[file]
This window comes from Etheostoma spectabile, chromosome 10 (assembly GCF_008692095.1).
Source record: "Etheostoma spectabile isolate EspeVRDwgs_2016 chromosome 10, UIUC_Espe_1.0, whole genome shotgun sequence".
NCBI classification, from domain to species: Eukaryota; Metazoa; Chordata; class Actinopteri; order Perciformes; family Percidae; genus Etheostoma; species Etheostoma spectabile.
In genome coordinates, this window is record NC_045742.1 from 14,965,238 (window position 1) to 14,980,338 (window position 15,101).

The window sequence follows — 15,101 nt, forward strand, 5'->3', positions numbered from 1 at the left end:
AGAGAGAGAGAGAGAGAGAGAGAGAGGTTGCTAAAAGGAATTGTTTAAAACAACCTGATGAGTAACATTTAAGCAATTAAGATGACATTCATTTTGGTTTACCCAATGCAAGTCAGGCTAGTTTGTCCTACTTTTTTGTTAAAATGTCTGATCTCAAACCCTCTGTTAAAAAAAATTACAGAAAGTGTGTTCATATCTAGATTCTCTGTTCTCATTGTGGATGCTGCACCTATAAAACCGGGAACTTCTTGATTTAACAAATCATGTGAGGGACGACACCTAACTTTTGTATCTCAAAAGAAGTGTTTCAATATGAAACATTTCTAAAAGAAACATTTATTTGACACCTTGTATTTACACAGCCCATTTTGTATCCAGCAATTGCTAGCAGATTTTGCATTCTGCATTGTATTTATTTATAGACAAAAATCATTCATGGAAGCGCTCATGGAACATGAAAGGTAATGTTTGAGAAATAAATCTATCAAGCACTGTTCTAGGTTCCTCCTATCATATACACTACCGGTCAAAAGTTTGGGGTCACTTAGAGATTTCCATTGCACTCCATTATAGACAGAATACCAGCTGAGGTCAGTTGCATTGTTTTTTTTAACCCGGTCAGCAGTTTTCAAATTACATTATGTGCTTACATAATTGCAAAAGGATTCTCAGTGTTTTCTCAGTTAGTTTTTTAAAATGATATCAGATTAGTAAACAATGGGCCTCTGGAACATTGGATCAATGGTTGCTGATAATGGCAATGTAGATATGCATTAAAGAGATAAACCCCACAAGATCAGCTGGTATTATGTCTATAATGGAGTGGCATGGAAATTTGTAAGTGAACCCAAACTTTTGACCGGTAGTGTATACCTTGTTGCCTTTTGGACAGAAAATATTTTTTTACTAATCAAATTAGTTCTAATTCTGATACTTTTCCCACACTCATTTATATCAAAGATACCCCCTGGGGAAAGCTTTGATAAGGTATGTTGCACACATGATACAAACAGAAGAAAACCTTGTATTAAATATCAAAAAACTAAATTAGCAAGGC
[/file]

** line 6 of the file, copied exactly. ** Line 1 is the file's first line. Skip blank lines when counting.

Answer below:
AGAGAGAGAGAGAGAGAGAGAGAGAGGTTGCTAAAAGGAATTGTTTAAAACAACCTGATGAGTAACATTTAAGCAATTAAGATGACATTCATTTTGGTTTACCCAATGCAAGTCAGGCTAGTTTGTCCTACTTTTTTGTTAAAATGTCTGATCTCAAACCCTCTGTTAAAAAAAATTACAGAAAGTGTGTTCATATCTAGATTCTCTGTTCTCATTGTGGATGCTGCACCTATAAAACCGGGAACTTCTTGATTTAACAAATCATGTGAGGGACGACACCTAACTTTTGTATCTCAAAAGAAGTGTTTCAATATGAAACATTTCTAAAAGAAACATTTATTTGACACCTTGTATTTACACAGCCCATTTTGTATCCAGCAATTGCTAGCAGATTTTGCATTCTGCATTGTATTTATTTATAGACAAAAATCATTCATGGAAGCGCTCATGGAACATGAAAGGTAATGTTTGAGAAATAAATCTATCAAGCACTGTTCTAGGTTCCTCCTATCATATACACTACCGGTCAAAAGTTTGGGGTCACTTAGAGATTTCCATTGCACTCCATTATAGACAGAATACCAGCTGAGGTCAGTTGCATTGTTTTTTTTAACCCGGTCAGCAGTTTTCAAATTACATTATGTGCTTACATAATTGCAAAAGGATTCTCAGTGTTTTCTCAGTTAGTTTTTTAAAATGATATCAGATTAGTAAACAATGGGCCTCTGGAACATTGGATCAATGGTTGCTGATAATGGCAATGTAGATATGCATTAAAGAGATAAACCCCACAAGATCAGCTGGTATTATGTCTATAATGGAGTGGCATGGAAATTTGTAAGTGAACCCAAACTTTTGACCGGTAGTGTATACCTTGTTGCCTTTTGGACAGAAAATATTTTTTTACTAATCAAATTAGTTCTAATTCTGATACTTTTCCCACACTCATTTATATCAAAGATACCCCCTGGGGAAAGCTTTGATAAGGTATGTTGCACACATGATACAAACAGAAGAAAACCTTGTATTAAATATCAAAAAACTAAATTAGCAAGGC